Lothair, by Benjamin Disraeli

Chapter 25

They were in the private gardens at Blenheim. The sun was brilliant over the ornate and yet picturesque scene.

“Beautiful, is it not?” exclaimed Lothair.

“Yes, certainly beautiful,” said Theodora. “But, do you know, I do not feel altogether content in these fine gardens? The principle of exclusion on which they are all founded is to me depressing. I require in all things sympathy. You would not agree with me in this. The manners of your country are founded on exclusion.”

“But, surely, there are times and places when one would like to be alone.”

“Without doubt,” said the lady; “only I do not like artificial loneliness. Even your parks, which all the world praises, do not quite satisfy me. I prefer a forest where all may go — even the wild beasts.”

“But forests are not at command,” said Lothair.

“So you make a solitude and call it peace,” said the lady, with a slight smile. “For my part, my perfect life would be a large and beautiful village. I admire Nature, but I require the presence of humanity. Life in great cities is too exhausting; but in my village there should be air, streams, and beautiful trees, a picturesque scene, but enough of my fellow-creatures to insure constant duty.”

“But the fulfilment of duty and society, founded on what you call the principle of exclusion, are not incompatible,” said Lothair.

“No, but difficult. What should be natural becomes an art; and in every art it is only the few who can be first rate.”

“I have an ambition to be a first-rate artist in that respect,” said Lothair, thoughtfully.

“That does you much honor,” she replied, “for you necessarily embark in a most painful enterprise. The toiling multitude have their sorrows, which, I believe, will some day be softened, and obstacles hard to overcome; but I have always thought that the feeling of satiety, almost inseparable from large possessions, is a surer cause of misery than ungratified desires.”

“It seems to me that there is a great deal to do,” said Lothair.

“I think so,” said the lady.

“Theodora,” said the colonel, who was a little in advance with the professor, and turning round his head, “this reminds me of Mirabel,” and he pointed to the undulating banks covered with rare shrubs, and touching the waters of the lake.

“And where is Mirabel?” said Lothair.

“It was a green island in the Adriatic,” said the lady, “which belonged to Colonel Campian; we lost it in the troubles. Colonel Campian was very fond of it. I try to persuade him that our home was of volcanic origin, and has only vanished and subsided into its native bed.”

“And were not you fond of it?”

“I never think of the past,” said the lady.

“Oxford is not the first place where I had the pleasure of meeting you,” Lothair ventured at length to observe.

“Yes, we have met before, in Hyde Park Gardens. Our hostess is a clever woman, and has been very kind to some friends of mine.”

“And have you seen her lately?”

“She comes to see us sometimes. We do not live in London, but in the vicinity. We only go to London for the opera, of which we are devotees. We do not at all enter general society; Colonel Campian only likes people who interest or amuse him, and he is fortunate in having rather a numerous acquaintance of that kind.”

“Rare fortune!” said Lothair.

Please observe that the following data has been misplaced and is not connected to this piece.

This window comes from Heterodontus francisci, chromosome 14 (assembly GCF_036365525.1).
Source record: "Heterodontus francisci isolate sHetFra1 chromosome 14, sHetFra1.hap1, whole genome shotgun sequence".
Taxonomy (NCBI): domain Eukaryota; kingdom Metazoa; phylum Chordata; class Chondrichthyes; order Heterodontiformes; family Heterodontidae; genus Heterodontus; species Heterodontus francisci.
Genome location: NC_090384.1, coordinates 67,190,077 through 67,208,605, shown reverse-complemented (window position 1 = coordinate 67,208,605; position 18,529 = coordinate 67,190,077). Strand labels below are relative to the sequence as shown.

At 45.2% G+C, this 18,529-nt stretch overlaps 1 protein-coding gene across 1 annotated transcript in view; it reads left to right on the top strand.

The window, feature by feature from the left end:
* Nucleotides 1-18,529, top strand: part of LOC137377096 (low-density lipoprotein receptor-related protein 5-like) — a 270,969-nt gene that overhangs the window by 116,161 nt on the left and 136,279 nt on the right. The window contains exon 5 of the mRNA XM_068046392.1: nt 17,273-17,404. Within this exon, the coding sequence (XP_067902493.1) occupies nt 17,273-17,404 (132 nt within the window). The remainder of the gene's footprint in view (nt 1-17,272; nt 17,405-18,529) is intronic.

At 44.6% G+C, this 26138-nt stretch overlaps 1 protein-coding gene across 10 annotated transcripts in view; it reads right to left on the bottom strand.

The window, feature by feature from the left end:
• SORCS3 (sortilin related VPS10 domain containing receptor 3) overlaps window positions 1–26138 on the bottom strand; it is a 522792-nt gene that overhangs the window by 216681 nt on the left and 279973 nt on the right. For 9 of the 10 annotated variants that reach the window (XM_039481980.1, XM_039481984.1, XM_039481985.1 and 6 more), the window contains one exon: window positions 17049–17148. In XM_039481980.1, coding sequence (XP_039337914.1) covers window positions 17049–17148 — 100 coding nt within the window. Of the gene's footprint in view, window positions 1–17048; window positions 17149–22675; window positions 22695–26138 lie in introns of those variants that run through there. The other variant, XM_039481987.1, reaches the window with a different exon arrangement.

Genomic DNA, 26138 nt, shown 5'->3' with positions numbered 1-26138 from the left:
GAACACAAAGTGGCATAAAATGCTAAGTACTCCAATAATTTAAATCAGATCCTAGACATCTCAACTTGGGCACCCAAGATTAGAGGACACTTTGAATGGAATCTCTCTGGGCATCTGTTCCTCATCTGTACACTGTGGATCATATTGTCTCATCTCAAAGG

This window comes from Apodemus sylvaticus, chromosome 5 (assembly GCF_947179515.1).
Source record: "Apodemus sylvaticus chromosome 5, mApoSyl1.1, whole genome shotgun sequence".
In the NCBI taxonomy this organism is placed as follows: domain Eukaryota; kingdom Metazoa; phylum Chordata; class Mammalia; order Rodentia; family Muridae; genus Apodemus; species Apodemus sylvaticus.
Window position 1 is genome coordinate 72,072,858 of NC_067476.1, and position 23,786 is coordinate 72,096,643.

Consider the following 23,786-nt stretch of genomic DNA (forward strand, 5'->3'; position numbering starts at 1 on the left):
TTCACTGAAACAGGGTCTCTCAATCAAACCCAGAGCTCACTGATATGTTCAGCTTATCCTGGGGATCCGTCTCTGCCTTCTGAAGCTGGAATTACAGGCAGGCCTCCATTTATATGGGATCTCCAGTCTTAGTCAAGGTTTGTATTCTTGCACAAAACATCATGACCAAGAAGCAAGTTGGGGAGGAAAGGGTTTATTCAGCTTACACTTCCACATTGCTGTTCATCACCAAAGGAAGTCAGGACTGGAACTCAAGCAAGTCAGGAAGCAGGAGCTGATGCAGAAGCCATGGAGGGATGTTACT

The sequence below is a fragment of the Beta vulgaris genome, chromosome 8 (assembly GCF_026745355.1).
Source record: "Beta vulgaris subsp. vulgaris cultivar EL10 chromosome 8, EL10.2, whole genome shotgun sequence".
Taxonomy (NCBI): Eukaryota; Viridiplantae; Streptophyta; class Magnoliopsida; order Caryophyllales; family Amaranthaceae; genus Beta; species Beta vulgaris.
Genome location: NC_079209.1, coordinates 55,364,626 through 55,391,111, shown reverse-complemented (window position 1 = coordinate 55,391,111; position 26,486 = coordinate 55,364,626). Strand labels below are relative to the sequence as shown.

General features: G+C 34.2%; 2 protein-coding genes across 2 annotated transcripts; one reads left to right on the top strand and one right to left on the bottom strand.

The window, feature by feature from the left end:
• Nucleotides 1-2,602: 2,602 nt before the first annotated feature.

“Colonel Campian lived a great deal at Paris before we marred,” said the lady, “and in a circle of considerable culture and excitement. He is social, but not conventional.”

“And you — are you conventional?”

“Well, I live only for climate and the affections,” said the lady “I am fond of society that pleases me, that is, accomplished and natural and ingenious; otherwise I prefer being alone. As for atmosphere, as I look upon it as the main source of felicity, you may be surprised that I should reside in your country. I should myself like to go to America, but that would not suit Colonel Campian; and, if we are to live in Europe, we must live in England. It is not pleasant to reside in a country where, if you happen to shelter or succor a friend, you may be subject to a domiciliary visit.”

The professor stopped to deliver a lecture or address on the villa of Hadrian. Nothing could be more minute or picturesque than his description of that celebrated pleasaunce. It was varied by portraits of the emperor and some of his companions, and, after a rapid glance at the fortunes of the imperial patriciate, wound up with some conclusions favorable to communism. It was really very clever, and would have made the fortune of a literary society.

“I wonder if they had gravel-walks in the villa of Hadrian?” said the colonel. “What I admire most in your country, my lord, are your gravel-walks, though that lady would not agree with me that matter.”

“You are against gravel-walks,” said Lothair.

“Well, I cannot bring myself to believe that they had gravel-walks in the garden of Eden,” said the lady.

They had a repast at Woodstock, too late for luncheon, too early for dinner, but which it was agreed should serve as the latter meal.

“That suits me exactly,” said the lady; “I am a great foe to dinners, and indeed to all meals. I think when the good time comes we shall give up eating in public, except perhaps fruit on a green bank with music.”

It was a rich twilight as they drove home, the lady leaning back in the carriage silent. Lothair sat opposite to her, and gazed upon a countenance on which the moon began to glisten, and which seemed unconscious of all human observation.

He had read of such countenances in Grecian dreams; in Corinthian temples, in fanes of Ephesus, in the radiant shadow of divine groves.


Last updated Sunday, March 27, 2016 at 11:53